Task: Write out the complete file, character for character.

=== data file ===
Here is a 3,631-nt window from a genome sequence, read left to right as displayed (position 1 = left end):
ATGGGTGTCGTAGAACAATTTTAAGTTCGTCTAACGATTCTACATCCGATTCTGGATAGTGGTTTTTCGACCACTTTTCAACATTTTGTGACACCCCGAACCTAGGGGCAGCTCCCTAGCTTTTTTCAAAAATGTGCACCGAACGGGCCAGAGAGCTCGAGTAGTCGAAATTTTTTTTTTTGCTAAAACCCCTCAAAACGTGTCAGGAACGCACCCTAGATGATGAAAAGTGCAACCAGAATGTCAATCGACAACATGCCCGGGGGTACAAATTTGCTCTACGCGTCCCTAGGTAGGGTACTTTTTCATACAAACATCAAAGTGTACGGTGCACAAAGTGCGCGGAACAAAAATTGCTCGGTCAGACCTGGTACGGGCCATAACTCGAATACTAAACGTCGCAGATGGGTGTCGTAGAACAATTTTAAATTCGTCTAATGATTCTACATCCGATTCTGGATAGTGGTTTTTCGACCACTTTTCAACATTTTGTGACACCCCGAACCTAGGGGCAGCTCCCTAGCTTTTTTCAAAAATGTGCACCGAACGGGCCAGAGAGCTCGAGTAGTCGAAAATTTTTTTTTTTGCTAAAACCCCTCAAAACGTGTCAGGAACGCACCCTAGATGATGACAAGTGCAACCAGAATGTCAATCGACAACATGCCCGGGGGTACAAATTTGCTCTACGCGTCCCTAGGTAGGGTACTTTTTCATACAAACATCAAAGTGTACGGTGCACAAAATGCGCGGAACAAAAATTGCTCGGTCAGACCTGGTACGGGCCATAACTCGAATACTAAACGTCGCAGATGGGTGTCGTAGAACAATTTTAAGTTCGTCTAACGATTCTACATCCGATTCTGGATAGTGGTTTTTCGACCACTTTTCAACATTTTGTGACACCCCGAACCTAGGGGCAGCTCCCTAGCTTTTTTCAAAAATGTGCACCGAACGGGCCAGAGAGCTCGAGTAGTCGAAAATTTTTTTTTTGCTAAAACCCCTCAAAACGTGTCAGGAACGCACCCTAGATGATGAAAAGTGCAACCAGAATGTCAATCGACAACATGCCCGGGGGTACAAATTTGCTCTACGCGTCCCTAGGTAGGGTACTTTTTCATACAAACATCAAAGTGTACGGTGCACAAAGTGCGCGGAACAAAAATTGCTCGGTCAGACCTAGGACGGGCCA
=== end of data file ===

Here is a 3,631-nt window from a genome sequence, read left to right as displayed (position 1 = left end):
ATGGGTGTCGTAGAACAATTTTAAGTTCGTCTAACGATTCTACATCCGATTCTGGATAGTGGTTTTTCGACCACTTTTCAACATTTTGTGACACCCCGAACCTAGGGGCAGCTCCCTAGCTTTTTTCAAAAATGTGCACCGAACGGGCCAGAGAGCTCGAGTAGTCGAAATTTTTTTTTTTGCTAAAACCCCTCAAAACGTGTCAGGAACGCACCCTAGATGATGAAAAGTGCAACCAGAATGTCAATCGACAACATGCCCGGGGGTACAAATTTGCTCTACGCGTCCCTAGGTAGGGTACTTTTTCATACAAACATCAAAGTGTACGGTGCACAAAGTGCGCGGAACAAAAATTGCTCGGTCAGACCTGGTACGGGCCATAACTCGAATACTAAACGTCGCAGATGGGTGTCGTAGAACAATTTTAAATTCGTCTAATGATTCTACATCCGATTCTGGATAGTGGTTTTTCGACCACTTTTCAACATTTTGTGACACCCCGAACCTAGGGGCAGCTCCCTAGCTTTTTTCAAAAATGTGCACCGAACGGGCCAGAGAGCTCGAGTAGTCGAAAATTTTTTTTTTTGCTAAAACCCCTCAAAACGTGTCAGGAACGCACCCTAGATGATGACAAGTGCAACCAGAATGTCAATCGACAACATGCCCGGGGGTACAAATTTGCTCTACGCGTCCCTAGGTAGGGTACTTTTTCATACAAACATCAAAGTGTACGGTGCACAAAATGCGCGGAACAAAAATTGCTCGGTCAGACCTGGTACGGGCCATAACTCGAATACTAAACGTCGCAGATGGGTGTCGTAGAACAATTTTAAGTTCGTCTAACGATTCTACATCCGATTCTGGATAGTGGTTTTTCGACCACTTTTCAACATTTTGTGACACCCCGAACCTAGGGGCAGCTCCCTAGCTTTTTTCAAAAATGTGCACCGAACGGGCCAGAGAGCTCGAGTAGTCGAAAATTTTTTTTTTGCTAAAACCCCTCAAAACGTGTCAGGAACGCACCCTAGATGATGAAAAGTGCAACCAGAATGTCAATCGACAACATGCCCGGGGGTACAAATTTGCTCTACGCGTCCCTAGGTAGGGTACTTTTTCATACAAACATCAAAGTGTACGGTGCACAAAGTGCGCGGAACAAAAATTGCTCGGTCAGACCTAGGACGGGCCA